Career quandary: Engineering or opera?
Nature or nurture?
Sebastian Catana, BSE ’95, is one of those rare creatures equally adept at the arts and sciences.
Immersed in opera since conception, Sebastian was the only child of a pair of renowned performers in Romania. As his mother tells it, the mathematical genius was born to pursue music. It’s in his nature.
“When I was pregnant, I kept singing until my 28th week, so actually Sebastian was on stage with me,” says his mother Emilia Catana. “In our house, all we listened to was opera.”
The boy saw his first opera performance when he was 4 years old. His mother was on stage.
“He was so impressed,” she says. “I think at that moment, in his mind, he wanted to be an opera singer.”
In 1990, the widowed Emilia looked to the U.S. after the fall of the Berlin Wall. She moved with her son to Dearborn, Mich., just as Romania’s iron-fisted dictator Nicolae Ceausescu lost power.
A gift for math
Catana spoke very little English when he enrolled at Dearborn High School (DHS). He often stood to reply when teachers addressed him, amusing his American classmates. Everything changed when a teacher, Gordon L. Bremenkampf, BS ’63/MA ’67, discovered his keen aptitude for math. It became their shared language.
“It didn’t take long for me to realize what a jewel he was,” Bremenkampf says. “He was undoubtedly the finest student I had encountered in my 39 years at DHS. He was brilliant, motivated, disciplined, and mature.”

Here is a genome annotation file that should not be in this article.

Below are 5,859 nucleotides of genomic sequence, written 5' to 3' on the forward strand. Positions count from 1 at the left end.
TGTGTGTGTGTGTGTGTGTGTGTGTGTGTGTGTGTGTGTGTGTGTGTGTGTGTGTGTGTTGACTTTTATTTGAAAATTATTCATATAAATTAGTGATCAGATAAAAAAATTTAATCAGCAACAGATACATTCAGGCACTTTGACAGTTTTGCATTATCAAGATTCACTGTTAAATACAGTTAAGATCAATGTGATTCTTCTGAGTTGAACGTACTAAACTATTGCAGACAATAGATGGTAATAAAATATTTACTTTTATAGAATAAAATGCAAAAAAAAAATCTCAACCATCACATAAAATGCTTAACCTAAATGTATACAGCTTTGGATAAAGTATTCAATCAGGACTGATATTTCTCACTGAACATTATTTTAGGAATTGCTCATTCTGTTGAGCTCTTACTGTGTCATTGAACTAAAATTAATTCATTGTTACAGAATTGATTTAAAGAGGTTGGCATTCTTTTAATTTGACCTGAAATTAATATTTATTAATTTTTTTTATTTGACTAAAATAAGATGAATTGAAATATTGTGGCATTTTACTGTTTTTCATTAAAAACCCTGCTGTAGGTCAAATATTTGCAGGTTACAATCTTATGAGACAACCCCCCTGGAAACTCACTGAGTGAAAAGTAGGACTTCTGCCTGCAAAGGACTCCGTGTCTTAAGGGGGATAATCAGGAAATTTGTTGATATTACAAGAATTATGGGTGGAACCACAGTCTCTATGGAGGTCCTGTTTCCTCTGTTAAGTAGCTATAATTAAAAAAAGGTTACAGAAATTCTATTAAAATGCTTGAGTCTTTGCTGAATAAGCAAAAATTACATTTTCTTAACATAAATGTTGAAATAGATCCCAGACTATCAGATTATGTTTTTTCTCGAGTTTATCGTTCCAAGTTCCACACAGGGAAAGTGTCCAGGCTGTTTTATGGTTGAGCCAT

Bremenkampf, who also taught at Henry Ford College (HFC), felt compelled to nurture Catana’s unlimited potential. He helped enroll the high school student in calculus courses at the college.
“I gained an ever-increasing appreciation for not only his academic prowess but his personal qualities,” says the mentor. “Sebastian was friendly, outgoing, and modest. I took him on several outings to Ann Arbor that summer, touring the campus, visiting the engineering facilities, and wandering through the bookstores. He belonged at U-M after completing high school; we both knew that.”
Getting into U-M
One Saturday in 1991, Bremenkampf and Catana met with the international admissions and recruiting coordinator at U-M. Romanian authorities had refused repeated requests from DHS for Catana’s school records in retribution for the family fleeing the country. The admissions team assured him they would evaluate his academic performance at DHS, HFC, and on the SAT. Bremenkampf was confident Catana would be accepted.